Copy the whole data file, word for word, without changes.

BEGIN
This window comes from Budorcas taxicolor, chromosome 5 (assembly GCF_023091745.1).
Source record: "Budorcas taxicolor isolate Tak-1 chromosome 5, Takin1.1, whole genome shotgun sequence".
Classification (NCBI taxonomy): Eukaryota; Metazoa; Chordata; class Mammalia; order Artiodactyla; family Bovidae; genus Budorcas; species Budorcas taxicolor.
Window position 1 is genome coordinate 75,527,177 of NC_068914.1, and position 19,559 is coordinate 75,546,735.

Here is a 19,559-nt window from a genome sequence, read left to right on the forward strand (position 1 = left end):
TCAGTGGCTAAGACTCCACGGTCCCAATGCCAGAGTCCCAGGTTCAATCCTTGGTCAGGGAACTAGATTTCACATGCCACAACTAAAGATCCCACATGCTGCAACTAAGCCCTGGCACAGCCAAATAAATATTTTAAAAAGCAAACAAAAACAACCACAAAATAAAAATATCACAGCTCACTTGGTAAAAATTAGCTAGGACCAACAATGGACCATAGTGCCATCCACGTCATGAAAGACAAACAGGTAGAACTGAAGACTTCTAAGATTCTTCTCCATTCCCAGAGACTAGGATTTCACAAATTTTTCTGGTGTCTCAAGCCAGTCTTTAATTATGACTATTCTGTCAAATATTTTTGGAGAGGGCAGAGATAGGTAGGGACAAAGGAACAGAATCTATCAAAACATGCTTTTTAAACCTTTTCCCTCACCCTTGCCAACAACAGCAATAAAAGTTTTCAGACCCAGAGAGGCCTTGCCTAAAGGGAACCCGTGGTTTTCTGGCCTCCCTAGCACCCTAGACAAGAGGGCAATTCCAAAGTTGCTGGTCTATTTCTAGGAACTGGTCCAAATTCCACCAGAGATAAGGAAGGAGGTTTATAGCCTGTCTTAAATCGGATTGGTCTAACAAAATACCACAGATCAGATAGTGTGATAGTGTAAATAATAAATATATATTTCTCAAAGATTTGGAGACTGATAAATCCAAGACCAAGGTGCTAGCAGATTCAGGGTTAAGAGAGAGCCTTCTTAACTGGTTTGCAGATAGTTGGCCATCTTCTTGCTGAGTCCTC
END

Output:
This window comes from Budorcas taxicolor, chromosome 5 (assembly GCF_023091745.1).
Source record: "Budorcas taxicolor isolate Tak-1 chromosome 5, Takin1.1, whole genome shotgun sequence".
Classification (NCBI taxonomy): Eukaryota; Metazoa; Chordata; class Mammalia; order Artiodactyla; family Bovidae; genus Budorcas; species Budorcas taxicolor.
Window position 1 is genome coordinate 75,527,177 of NC_068914.1, and position 19,559 is coordinate 75,546,735.

Here is a 19,559-nt window from a genome sequence, read left to right on the forward strand (position 1 = left end):
TCAGTGGCTAAGACTCCACGGTCCCAATGCCAGAGTCCCAGGTTCAATCCTTGGTCAGGGAACTAGATTTCACATGCCACAACTAAAGATCCCACATGCTGCAACTAAGCCCTGGCACAGCCAAATAAATATTTTAAAAAGCAAACAAAAACAACCACAAAATAAAAATATCACAGCTCACTTGGTAAAAATTAGCTAGGACCAACAATGGACCATAGTGCCATCCACGTCATGAAAGACAAACAGGTAGAACTGAAGACTTCTAAGATTCTTCTCCATTCCCAGAGACTAGGATTTCACAAATTTTTCTGGTGTCTCAAGCCAGTCTTTAATTATGACTATTCTGTCAAATATTTTTGGAGAGGGCAGAGATAGGTAGGGACAAAGGAACAGAATCTATCAAAACATGCTTTTTAAACCTTTTCCCTCACCCTTGCCAACAACAGCAATAAAAGTTTTCAGACCCAGAGAGGCCTTGCCTAAAGGGAACCCGTGGTTTTCTGGCCTCCCTAGCACCCTAGACAAGAGGGCAATTCCAAAGTTGCTGGTCTATTTCTAGGAACTGGTCCAAATTCCACCAGAGATAAGGAAGGAGGTTTATAGCCTGTCTTAAATCGGATTGGTCTAACAAAATACCACAGATCAGATAGTGTGATAGTGTAAATAATAAATATATATTTCTCAAAGATTTGGAGACTGATAAATCCAAGACCAAGGTGCTAGCAGATTCAGGGTTAAGAGAGAGCCTTCTTAACTGGTTTGCAGATAGTTGGCCATCTTCTTGCTGAGTCCTC